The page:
Hobbes’s Leviathan, Part III

The eighth chapter of Leviathan is one of the most important of the entire book, and it is one with profound implications concerning the political, even if the exoteric discussion is about intellectual virtues arising from passions and the motions of the passions.  If we recall back to Chapter 3, Hobbes defined “rational” as the … Continue reading Hobbes’s Leviathan, Part III

Hobbes’s Leviathan, Part II

As we continue to read through Thomas Hobbes’s Leviathan, an actual reading of the text again causes much confusion to readers who have swallowed the false pill of the myth of the “Enlightenment” and the “Age of Reason.”  In this post we will examine two crucial chapters, 6 and 7, and what the implications are … Continue reading Hobbes’s Leviathan, Part II

Hobbes’s Leviathan: Part I

Thomas Hobbes is one of the most consequential and important modern philosophers.  In many ways he helped to shift Western consciousness in philosophy from God, the Transcendentals (the Good, True, and Beautiful), and the soul to materialism, physicalism, and mechanicalism.  This shift is what historian and philosopher Mark Lilla calls “the great separation” in his … Continue reading Hobbes’s Leviathan: Part I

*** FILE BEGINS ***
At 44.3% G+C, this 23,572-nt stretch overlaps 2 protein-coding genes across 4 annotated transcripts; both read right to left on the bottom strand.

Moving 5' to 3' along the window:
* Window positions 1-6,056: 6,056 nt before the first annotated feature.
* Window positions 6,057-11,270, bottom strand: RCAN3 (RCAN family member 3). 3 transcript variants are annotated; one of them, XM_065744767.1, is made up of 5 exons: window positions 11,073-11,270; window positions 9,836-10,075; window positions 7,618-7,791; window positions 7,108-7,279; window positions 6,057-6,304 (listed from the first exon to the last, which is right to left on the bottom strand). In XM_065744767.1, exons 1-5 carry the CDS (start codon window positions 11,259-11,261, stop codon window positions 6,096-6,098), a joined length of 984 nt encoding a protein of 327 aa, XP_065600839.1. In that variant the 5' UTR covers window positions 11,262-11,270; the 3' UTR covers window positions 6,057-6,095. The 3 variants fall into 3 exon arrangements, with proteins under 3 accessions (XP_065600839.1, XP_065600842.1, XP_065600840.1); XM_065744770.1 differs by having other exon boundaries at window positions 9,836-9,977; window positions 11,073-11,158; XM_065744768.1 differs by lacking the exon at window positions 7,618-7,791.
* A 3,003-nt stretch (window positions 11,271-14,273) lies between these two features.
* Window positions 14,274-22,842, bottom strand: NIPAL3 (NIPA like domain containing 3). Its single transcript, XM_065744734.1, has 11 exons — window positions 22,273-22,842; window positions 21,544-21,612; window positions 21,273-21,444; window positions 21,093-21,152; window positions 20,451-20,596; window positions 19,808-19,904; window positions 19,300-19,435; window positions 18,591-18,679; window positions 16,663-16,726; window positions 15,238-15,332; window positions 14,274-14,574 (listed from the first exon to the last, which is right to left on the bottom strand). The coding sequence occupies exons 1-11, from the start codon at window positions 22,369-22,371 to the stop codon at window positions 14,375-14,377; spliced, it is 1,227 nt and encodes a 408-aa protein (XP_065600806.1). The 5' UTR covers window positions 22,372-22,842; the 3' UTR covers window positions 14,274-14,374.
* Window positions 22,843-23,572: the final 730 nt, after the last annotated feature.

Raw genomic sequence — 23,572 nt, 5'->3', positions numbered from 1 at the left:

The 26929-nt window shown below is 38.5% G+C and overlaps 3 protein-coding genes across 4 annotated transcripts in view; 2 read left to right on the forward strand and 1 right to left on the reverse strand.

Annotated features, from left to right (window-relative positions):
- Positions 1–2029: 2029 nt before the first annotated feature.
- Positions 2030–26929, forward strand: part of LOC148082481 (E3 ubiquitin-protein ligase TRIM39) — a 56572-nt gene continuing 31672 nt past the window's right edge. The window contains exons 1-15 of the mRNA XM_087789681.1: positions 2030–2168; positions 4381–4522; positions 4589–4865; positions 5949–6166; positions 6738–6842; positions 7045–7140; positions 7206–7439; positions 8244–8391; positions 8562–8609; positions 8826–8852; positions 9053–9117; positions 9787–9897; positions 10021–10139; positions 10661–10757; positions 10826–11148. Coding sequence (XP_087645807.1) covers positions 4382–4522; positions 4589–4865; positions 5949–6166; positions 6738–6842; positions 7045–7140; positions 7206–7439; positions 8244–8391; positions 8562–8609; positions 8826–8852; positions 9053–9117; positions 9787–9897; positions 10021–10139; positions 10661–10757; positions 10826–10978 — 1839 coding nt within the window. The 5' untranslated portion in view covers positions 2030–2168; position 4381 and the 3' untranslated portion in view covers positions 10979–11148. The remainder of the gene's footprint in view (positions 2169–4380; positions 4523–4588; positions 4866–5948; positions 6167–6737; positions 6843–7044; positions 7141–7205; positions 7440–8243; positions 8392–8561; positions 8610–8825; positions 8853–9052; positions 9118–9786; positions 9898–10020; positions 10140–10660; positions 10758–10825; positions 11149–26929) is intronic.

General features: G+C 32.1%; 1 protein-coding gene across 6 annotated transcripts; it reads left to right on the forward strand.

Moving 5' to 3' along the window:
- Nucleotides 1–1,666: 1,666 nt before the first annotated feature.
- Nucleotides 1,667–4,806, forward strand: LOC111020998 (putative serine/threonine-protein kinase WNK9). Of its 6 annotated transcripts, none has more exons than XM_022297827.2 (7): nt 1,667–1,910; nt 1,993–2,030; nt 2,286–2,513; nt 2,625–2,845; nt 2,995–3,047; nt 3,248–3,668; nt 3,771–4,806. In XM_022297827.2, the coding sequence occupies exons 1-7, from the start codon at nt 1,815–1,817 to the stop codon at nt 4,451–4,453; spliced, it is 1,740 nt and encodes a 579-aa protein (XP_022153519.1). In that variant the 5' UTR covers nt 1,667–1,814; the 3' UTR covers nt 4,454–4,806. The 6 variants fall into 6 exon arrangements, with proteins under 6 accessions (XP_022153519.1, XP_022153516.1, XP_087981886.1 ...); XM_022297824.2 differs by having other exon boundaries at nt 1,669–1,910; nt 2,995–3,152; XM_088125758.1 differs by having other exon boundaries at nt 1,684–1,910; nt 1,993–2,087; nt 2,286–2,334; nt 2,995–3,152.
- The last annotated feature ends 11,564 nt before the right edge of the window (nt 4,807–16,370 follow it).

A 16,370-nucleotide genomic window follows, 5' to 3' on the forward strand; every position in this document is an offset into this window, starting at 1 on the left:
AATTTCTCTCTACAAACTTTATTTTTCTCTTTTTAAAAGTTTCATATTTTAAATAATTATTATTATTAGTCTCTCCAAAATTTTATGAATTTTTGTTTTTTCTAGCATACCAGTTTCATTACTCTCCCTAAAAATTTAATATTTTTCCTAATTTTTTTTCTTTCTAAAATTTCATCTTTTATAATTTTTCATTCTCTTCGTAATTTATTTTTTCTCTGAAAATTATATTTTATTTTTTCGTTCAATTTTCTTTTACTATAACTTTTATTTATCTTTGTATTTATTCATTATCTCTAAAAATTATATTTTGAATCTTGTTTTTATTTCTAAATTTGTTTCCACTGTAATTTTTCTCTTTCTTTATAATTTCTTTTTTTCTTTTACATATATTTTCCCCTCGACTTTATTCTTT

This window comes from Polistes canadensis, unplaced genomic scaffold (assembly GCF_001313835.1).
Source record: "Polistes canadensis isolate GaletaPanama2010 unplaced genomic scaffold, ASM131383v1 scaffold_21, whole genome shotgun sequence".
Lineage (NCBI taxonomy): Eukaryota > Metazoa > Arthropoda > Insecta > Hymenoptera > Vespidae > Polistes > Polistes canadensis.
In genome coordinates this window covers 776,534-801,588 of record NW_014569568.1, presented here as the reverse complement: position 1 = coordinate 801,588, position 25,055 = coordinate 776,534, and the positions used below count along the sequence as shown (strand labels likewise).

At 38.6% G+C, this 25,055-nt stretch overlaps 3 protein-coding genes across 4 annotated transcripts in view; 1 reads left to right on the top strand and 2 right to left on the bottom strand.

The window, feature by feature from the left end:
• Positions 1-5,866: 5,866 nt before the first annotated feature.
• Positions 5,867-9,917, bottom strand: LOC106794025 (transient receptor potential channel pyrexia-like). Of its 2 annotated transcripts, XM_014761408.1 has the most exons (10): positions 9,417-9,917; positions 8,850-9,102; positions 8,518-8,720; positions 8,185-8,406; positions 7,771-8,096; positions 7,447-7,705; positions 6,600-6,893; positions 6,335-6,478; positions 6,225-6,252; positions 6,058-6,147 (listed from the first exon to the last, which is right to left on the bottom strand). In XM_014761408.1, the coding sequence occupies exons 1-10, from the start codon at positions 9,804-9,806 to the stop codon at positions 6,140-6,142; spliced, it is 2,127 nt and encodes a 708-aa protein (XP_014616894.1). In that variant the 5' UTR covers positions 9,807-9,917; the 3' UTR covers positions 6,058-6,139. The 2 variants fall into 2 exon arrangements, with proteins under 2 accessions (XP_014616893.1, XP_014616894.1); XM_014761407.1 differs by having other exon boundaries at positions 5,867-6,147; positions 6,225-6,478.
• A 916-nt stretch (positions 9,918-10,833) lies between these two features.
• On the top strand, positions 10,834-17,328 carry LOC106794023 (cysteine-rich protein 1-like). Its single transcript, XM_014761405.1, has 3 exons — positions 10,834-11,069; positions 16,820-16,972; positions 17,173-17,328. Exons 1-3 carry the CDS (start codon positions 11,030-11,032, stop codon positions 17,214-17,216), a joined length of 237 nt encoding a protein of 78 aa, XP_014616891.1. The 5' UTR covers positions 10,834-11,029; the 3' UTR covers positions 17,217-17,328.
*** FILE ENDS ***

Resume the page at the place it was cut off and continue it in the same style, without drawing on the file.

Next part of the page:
Introduction to Thomas Hobbes

Thomas Hobbes is one of the most consequential philosophers in history.  Some say he is the father of modern philosophy, and the father of liberalism, “If we may call liberalism that political doctrine which regards as the fundamental fact the rights, as distinguished from the duties, of man and which identifies the function of the … Continue reading Introduction to Thomas Hobbes

Shulamith Firestone’s Dialectic of Sex

Shulamith Firestone is one of the most important, if not the most important, feminist philosopher of the 20th century.  Though little known to most, she is required reading in most gender studies and women’s studies courses.  Her most famous work was published when she was 25 years old: The Dialectic of Sex.  In her work … Continue reading Shulamith Firestone’s Dialectic of Sex

Carl Schmitt: The Friend-Enemy Distinction

In one of his early and most well-known works, the Concept of the Political, Carl Schmitt endeavors to explore what the political is and is not.  There are multiple layers to Schmitt’s thinking and his criticism of liberalism, in particular, and where he sees himself in the grand scheme of Hegelian epochal historicism and the … Continue reading Carl Schmitt: The Friend-Enemy Distinction

Paganism and the Alt-Right

For people who are a bit more familiar with the phenomenon of the “Alt-Right” than the media, one notices in their publications, books, and public gatherings a seemingly odd interest in “Paganism.”  Alt-Right leaders and faces often consider themselves to be pagan, call for a “re-paganization” of Europe – or if in America claim some … Continue reading Paganism and the Alt-Right